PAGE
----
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Everything You Need to Know About Design Theory For Real Estate

I’m Melanie.
Enneagram 3, lover of lists, puppy-mom, always rockin' a curly do, and swear I was into green juice before anyone else! 
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Have you ever been designing in Canva only to take a step back and ask yourself: “Where did this go wrong?” Or: “What the heck, why does this look like crap?” If you have, you’re not alone…templates exist for a reason my friend!

It can be so frustrating when you’ve got a post or a project in mind and it doesn’t turn out the way you wanted it to. The truth is designers tend to get the rep that we’re just born with the ability to make things look good. While there might be some creative genes at play, there are things you can do as a non-designer to kick your DIY designs up a notch (or three).

ONE | WHITE/NEGATIVE SPACE

Whitespace is the unused space around your design. We call this whitespace because there’s nothing on it – it’s just white. This white, or negative space, allows your artwork to breathe and has the potential to really focus your post content. When we create posts that are too busy (20 different colors, 7 fonts!) it can be difficult for your audience to understand what’s going on. So adding breathing room around words, images, and elements creates a clean image, one that’s beautiful and easy to look at. This is especially important on Instagram where you have one tiny square to create a big impact. My best tip for creating more whitespace in your designs? When you think you’ve finished, ask yourself what three things you could remove (Just like Coco Chanel always said, “Before you leave the house, look in the mirror and take one thing off. The goal is to streamline as much as possible while still telling a compelling story.

TWO | ALIGNMENT

Alignment simply means lining up text, graphics, or elements on a post or design. Alignment isn’t something that generally jumps out at you and makes you think, “Woah! This is some great alignment!” But if the alignment is off, you’re definitely going to notice, and you might say something like, “That doesn’t look right, dude… Not sure why but dang! That’s fugly!” If you want to avoid fugliness at all costs, then pay close attention to how you’re lining things up in Canva. Is your headline in the middle? Then, your subheading should be as well. Keep things organized in your design and the eyeballs of Instagram will thank you.

THREE | REPETITION

Repetition is reusing similar elements throughout your design. Think colours, font types, and imagery. You want to use repeating elements so you create a cohesive design. This just means…please don’t use 10 different fonts, colours, or tones on one post OR throughout your feed. I want you to think of repetition beyond the design element and use it as a strategy in your grid. Think about how you can create templates and then reuse them to create consistent repetition that helps your audience get familiar with your brand. When you have a consistent look and feel, it helps your audience understand the bigger picture of your messaging. Really, repetition just means simplifying your design process so that you’re repeating the same elements and looks over and over again. So once you’ve gotten clear on your colours, your brand fonts, your imagery, and your tone, then it becomes a lot easier to create that repetition throughout your designs both individually and as a whole.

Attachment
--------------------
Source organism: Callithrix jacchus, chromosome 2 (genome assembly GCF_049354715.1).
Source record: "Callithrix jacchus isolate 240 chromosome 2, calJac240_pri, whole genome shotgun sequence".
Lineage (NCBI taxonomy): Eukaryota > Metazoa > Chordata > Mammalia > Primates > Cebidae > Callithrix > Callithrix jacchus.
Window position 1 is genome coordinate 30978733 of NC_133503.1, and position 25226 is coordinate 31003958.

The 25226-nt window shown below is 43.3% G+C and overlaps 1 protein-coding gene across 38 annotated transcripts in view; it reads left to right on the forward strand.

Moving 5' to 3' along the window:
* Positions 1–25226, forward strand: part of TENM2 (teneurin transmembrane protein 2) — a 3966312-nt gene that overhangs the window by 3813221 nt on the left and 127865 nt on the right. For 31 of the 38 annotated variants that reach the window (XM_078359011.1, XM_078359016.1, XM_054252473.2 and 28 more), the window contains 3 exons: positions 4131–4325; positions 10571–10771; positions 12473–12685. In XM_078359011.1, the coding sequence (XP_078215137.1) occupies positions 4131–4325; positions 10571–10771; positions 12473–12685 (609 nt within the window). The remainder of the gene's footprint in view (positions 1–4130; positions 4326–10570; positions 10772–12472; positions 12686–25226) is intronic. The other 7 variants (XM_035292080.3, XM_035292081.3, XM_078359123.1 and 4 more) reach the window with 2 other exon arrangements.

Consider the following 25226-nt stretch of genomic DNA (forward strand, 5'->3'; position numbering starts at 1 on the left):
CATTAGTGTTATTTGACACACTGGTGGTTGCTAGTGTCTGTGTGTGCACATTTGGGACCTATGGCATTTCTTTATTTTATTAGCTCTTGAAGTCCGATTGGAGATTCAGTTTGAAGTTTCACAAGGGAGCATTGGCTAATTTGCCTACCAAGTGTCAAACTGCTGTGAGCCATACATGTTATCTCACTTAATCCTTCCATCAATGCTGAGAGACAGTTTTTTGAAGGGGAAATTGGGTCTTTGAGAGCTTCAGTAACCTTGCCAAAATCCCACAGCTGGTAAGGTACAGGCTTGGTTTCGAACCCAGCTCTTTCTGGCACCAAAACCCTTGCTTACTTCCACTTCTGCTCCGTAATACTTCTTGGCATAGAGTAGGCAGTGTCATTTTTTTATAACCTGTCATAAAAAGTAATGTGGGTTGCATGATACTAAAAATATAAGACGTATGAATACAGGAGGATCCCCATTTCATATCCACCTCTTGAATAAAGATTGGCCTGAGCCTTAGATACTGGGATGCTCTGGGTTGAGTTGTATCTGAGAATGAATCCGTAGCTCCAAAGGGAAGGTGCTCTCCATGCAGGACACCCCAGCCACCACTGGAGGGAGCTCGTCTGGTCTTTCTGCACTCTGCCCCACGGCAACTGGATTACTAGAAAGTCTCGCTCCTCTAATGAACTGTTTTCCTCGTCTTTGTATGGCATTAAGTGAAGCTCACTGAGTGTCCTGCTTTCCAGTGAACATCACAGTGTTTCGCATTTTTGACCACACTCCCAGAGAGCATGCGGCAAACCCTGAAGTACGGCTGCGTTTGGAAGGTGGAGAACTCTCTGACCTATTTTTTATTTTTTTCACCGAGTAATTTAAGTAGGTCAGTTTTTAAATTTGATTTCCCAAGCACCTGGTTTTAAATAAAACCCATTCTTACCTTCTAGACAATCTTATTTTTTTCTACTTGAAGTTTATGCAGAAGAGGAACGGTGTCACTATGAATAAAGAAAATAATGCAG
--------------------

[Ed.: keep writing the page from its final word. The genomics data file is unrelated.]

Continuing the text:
FOUR | CONTRAST

Contrast is probably already part of your designs – you’re just not aware that you’re using it. But when you choose different fonts or use light and dark colours, you’re designing with contrast. You want to use contrast in the form of colours, fonts, sizing, etc. to bring attention to various parts of your design. So, let’s say you have a post with JUST LISTED as the heading and the property address “123 Your Listing” as the subheading. By using contrast, we can draw attention to the most important words by increasing the size. In this case, we want the audience to stop the scroll when they see the property image with the words “Just Listed,” so we’ll bump up that font and reduce the size of the property address, which is less important. Think of which design elements are most important and then ask yourself how you can use contrast to really pump up the volume so your audience better understands that importance.

And that is it, my friend! I hope that didn’t feel too much like you were in Design School 101. If you need a little more help getting started with these concepts, try grabbing some professionally designed templates from the shop that already use these concepts. Play around with them a bit to get more familiar with the ideas.

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